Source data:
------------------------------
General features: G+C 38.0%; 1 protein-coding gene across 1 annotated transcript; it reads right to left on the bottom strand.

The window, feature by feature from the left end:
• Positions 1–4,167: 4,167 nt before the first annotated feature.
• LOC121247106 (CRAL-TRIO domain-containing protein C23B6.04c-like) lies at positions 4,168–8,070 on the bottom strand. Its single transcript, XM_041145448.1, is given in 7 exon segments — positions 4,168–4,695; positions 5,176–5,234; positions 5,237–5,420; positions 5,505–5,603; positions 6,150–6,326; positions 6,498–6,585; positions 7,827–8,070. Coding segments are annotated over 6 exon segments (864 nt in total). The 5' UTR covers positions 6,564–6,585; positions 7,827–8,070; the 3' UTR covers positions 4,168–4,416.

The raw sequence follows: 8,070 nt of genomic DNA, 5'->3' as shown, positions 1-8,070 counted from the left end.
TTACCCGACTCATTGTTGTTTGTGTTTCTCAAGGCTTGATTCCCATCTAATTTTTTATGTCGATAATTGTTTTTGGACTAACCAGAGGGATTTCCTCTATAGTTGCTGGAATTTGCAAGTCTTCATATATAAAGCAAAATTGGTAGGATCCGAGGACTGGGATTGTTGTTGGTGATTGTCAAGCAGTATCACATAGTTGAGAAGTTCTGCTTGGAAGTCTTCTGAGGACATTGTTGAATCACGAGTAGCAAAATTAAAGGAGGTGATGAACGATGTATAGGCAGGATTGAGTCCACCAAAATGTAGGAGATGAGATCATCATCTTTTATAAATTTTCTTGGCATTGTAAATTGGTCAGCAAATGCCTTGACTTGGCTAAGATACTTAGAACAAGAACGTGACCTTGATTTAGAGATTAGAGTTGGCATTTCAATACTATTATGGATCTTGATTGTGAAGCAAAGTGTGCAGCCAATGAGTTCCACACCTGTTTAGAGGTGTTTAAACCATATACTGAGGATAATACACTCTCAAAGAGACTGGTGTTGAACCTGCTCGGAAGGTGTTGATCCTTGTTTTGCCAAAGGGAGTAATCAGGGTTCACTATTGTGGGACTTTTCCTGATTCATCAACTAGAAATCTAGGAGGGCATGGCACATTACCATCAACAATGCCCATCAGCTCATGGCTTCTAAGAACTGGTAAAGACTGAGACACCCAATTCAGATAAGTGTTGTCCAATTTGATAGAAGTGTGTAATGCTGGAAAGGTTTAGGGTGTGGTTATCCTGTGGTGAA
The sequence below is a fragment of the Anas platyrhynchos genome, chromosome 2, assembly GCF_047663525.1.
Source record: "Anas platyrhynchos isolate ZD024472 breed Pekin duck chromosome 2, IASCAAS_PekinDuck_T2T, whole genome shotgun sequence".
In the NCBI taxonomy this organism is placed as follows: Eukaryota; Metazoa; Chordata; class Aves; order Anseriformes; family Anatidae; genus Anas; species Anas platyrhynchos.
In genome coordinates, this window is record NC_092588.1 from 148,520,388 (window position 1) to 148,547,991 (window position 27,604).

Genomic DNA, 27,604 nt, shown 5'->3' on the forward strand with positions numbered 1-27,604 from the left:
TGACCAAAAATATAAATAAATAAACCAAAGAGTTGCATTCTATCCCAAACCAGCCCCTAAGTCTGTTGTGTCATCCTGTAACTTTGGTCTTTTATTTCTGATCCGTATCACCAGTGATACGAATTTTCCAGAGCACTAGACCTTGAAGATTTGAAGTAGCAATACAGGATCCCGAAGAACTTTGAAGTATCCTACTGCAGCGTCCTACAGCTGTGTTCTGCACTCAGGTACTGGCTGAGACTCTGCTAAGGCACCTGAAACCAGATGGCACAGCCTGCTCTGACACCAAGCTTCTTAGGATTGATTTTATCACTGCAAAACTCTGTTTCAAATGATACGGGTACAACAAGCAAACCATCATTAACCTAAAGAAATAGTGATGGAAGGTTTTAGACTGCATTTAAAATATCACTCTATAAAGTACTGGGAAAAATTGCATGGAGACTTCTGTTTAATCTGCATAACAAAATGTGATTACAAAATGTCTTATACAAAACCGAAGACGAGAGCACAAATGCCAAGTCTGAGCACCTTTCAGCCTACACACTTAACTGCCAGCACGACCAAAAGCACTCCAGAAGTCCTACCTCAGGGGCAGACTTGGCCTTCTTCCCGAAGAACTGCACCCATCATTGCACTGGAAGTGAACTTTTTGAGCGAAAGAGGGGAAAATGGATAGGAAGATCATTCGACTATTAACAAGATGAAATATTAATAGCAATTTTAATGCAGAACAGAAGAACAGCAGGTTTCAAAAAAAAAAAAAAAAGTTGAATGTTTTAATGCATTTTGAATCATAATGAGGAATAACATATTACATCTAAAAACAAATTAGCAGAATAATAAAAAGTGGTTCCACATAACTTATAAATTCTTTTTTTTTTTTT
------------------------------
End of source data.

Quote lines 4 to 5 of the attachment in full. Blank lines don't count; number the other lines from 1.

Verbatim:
• LOC121247106 (CRAL-TRIO domain-containing protein C23B6.04c-like) lies at positions 4,168–8,070 on the bottom strand. Its single transcript, XM_041145448.1, is given in 7 exon segments — positions 4,168–4,695; positions 5,176–5,234; positions 5,237–5,420; positions 5,505–5,603; positions 6,150–6,326; positions 6,498–6,585; positions 7,827–8,070. Coding segments are annotated over 6 exon segments (864 nt in total). The 5' UTR covers positions 6,564–6,585; positions 7,827–8,070; the 3' UTR covers positions 4,168–4,416.

The raw sequence follows: 8,070 nt of genomic DNA, 5'->3' as shown, positions 1-8,070 counted from the left end.